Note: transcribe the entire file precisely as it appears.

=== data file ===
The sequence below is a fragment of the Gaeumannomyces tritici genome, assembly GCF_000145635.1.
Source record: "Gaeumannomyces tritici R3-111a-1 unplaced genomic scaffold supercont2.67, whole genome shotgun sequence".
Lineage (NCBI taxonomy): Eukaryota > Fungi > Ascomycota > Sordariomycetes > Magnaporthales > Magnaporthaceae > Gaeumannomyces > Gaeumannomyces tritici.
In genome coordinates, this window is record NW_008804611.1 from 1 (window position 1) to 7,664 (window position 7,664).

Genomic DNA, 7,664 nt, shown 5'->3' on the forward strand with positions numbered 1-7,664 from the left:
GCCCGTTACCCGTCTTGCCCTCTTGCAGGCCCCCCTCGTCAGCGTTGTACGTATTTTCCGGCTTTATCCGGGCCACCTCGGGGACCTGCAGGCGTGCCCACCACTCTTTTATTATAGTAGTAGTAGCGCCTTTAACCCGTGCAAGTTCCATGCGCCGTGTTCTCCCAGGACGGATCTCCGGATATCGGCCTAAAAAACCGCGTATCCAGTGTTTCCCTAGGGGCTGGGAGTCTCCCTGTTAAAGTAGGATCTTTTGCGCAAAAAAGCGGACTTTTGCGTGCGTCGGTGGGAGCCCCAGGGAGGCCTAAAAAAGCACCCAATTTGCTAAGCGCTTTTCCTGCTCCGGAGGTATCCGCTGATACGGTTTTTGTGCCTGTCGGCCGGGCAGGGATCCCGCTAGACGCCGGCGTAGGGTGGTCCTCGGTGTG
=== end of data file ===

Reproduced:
The sequence below is a fragment of the Gaeumannomyces tritici genome, assembly GCF_000145635.1.
Source record: "Gaeumannomyces tritici R3-111a-1 unplaced genomic scaffold supercont2.67, whole genome shotgun sequence".
Lineage (NCBI taxonomy): Eukaryota > Fungi > Ascomycota > Sordariomycetes > Magnaporthales > Magnaporthaceae > Gaeumannomyces > Gaeumannomyces tritici.
In genome coordinates, this window is record NW_008804611.1 from 1 (window position 1) to 7,664 (window position 7,664).

Genomic DNA, 7,664 nt, shown 5'->3' on the forward strand with positions numbered 1-7,664 from the left:
GCCCGTTACCCGTCTTGCCCTCTTGCAGGCCCCCCTCGTCAGCGTTGTACGTATTTTCCGGCTTTATCCGGGCCACCTCGGGGACCTGCAGGCGTGCCCACCACTCTTTTATTATAGTAGTAGTAGCGCCTTTAACCCGTGCAAGTTCCATGCGCCGTGTTCTCCCAGGACGGATCTCCGGATATCGGCCTAAAAAACCGCGTATCCAGTGTTTCCCTAGGGGCTGGGAGTCTCCCTGTTAAAGTAGGATCTTTTGCGCAAAAAAGCGGACTTTTGCGTGCGTCGGTGGGAGCCCCAGGGAGGCCTAAAAAAGCACCCAATTTGCTAAGCGCTTTTCCTGCTCCGGAGGTATCCGCTGATACGGTTTTTGTGCCTGTCGGCCGGGCAGGGATCCCGCTAGACGCCGGCGTAGGGTGGTCCTCGGTGTG